Still, some in the military community, including proponents of vaccine choice for children, say incentives or decisions to allow freedom of movement for the fully vaccinated amount to a form of discrimination against those who elect not to get the vaccine.
An Army spouse who asked that her name not be used out of concern for her family and husband said that since the services are encouraging vaccinations, those who opt out are “being bullied and threatened.”
While she did not cite specific examples, she said early restrictions regarding leave and travel on those who declined the vaccine and rewards for those who do get vaccinated are a form of discrimination.
“These policies undermine the right of refusal for an emergency use authorization drug, restricts the freedom of movement of healthy people, and thus creates a culture of coercion in clear violation of medical ethics,” she said. “It’s already considered bad form and discrimination to single service members out in front of their peers (or in private) for different beliefs or opinions they hold. Why now is it OK to berate and belittle those in front of their peers and raters who are choosing to decline something that is still 100% voluntary?”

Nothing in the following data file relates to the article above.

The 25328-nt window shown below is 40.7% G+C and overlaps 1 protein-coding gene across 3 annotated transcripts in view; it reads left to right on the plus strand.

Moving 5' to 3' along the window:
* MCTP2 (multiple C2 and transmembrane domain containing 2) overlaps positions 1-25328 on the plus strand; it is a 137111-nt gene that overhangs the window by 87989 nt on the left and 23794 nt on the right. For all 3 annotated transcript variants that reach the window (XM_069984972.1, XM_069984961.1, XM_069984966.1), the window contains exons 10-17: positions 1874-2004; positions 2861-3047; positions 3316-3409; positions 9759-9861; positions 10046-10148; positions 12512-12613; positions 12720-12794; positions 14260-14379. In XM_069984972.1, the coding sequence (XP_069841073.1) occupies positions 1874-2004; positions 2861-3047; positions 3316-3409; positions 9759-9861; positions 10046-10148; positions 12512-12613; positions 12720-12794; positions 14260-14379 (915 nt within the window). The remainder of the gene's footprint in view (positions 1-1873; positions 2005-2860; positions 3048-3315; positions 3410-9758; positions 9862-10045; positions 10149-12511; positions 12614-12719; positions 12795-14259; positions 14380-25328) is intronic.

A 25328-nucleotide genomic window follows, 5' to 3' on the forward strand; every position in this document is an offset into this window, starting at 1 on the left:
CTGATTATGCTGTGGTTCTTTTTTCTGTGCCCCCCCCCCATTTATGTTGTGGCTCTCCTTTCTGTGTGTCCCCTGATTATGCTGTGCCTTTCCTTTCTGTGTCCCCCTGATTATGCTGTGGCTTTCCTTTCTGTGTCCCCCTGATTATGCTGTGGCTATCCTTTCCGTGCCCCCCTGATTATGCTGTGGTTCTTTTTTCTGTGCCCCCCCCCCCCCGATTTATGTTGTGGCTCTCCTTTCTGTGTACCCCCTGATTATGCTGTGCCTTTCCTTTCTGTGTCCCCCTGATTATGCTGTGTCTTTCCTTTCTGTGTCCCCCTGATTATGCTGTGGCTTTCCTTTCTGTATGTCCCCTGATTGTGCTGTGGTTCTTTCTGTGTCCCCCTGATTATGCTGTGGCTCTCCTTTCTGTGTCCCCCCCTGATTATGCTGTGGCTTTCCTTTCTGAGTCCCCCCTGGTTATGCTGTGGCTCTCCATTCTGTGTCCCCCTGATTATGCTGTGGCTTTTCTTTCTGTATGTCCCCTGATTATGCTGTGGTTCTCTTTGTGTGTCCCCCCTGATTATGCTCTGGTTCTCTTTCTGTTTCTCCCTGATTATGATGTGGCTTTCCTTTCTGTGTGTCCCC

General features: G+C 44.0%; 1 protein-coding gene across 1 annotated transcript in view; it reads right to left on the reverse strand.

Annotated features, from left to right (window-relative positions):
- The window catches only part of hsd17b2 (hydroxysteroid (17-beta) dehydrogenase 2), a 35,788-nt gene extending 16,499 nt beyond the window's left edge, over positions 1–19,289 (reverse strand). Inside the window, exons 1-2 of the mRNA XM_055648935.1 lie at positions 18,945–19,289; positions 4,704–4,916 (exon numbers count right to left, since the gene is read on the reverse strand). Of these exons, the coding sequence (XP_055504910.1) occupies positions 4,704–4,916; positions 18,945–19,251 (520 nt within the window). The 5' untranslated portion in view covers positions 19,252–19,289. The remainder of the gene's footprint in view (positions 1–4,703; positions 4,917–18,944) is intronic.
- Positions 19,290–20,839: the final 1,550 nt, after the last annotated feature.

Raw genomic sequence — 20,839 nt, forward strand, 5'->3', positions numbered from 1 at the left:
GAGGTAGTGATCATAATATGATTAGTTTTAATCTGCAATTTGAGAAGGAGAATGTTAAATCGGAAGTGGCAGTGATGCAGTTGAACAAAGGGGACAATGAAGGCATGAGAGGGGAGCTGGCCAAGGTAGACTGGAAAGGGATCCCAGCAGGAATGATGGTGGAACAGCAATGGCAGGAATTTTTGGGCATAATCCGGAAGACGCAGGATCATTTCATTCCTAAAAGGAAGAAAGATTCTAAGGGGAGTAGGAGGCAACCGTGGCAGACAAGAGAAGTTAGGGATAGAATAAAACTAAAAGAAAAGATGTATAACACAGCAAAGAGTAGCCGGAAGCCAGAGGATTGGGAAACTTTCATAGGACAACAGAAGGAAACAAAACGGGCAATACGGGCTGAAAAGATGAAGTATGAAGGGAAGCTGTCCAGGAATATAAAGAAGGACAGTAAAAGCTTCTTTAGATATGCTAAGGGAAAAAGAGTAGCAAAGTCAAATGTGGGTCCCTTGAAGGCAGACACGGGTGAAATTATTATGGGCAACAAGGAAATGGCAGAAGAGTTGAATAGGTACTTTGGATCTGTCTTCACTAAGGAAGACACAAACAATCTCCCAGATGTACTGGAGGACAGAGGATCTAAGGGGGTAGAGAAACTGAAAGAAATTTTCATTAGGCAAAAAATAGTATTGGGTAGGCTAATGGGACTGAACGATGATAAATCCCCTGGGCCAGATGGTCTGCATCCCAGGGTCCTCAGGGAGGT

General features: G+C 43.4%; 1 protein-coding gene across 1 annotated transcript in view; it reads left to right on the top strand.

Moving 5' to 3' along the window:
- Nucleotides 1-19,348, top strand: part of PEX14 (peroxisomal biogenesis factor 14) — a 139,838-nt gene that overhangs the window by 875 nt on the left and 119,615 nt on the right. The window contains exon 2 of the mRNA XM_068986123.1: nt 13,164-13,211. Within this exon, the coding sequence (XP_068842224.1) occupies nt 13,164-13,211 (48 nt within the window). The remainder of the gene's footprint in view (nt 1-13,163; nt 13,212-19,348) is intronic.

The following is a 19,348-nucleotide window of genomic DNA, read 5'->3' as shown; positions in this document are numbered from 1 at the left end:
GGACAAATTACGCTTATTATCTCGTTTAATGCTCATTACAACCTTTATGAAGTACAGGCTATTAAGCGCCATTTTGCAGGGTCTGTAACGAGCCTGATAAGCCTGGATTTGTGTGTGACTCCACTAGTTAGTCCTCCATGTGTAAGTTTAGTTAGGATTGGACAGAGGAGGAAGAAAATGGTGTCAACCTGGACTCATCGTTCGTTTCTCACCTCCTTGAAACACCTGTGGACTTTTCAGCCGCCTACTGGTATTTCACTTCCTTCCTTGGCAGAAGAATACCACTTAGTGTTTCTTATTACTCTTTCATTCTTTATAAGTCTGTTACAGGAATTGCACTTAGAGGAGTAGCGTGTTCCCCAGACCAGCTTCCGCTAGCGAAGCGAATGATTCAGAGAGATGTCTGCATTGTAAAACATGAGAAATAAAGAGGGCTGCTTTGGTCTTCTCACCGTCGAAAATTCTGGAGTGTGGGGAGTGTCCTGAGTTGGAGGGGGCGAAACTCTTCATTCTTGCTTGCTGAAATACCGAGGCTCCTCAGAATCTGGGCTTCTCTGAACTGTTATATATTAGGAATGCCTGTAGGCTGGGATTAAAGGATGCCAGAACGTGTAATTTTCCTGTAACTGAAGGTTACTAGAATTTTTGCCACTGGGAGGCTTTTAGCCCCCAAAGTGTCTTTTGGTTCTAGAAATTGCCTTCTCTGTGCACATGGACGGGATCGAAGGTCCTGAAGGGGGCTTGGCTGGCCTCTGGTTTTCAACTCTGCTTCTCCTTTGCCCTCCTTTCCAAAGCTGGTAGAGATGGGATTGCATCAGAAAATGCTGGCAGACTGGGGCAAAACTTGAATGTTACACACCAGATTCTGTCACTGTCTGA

Army Staff Sgt. Kiera Holbrook was among those who initially did not want the vaccine, telling Military.com that she was worried it would harm her long-term health or cause infertility.
But after leadership engaged her in discussions over the issue, providing her with the medical research, a list of ingredients and answers to her concerns, she decided to get vaccinated.
“I think soldiers can trust their leadership. That’s what happened with me. And I think in our company, more people are getting it because they look around and see that, ‘Oh, this person got it, and it’s no big deal,'” Holbrook said.
She added that she contracted a severe case of COVID-19 last summer and would rather never have it again.
“It was awful. I was out of work for about three weeks, and because I’m a platoon sergeant, it was not a good look,” Holbrook said.
— Patricia Kime can be reached at Patricia.Kime@Monster.com. Follow her on Twitter @patriciakime.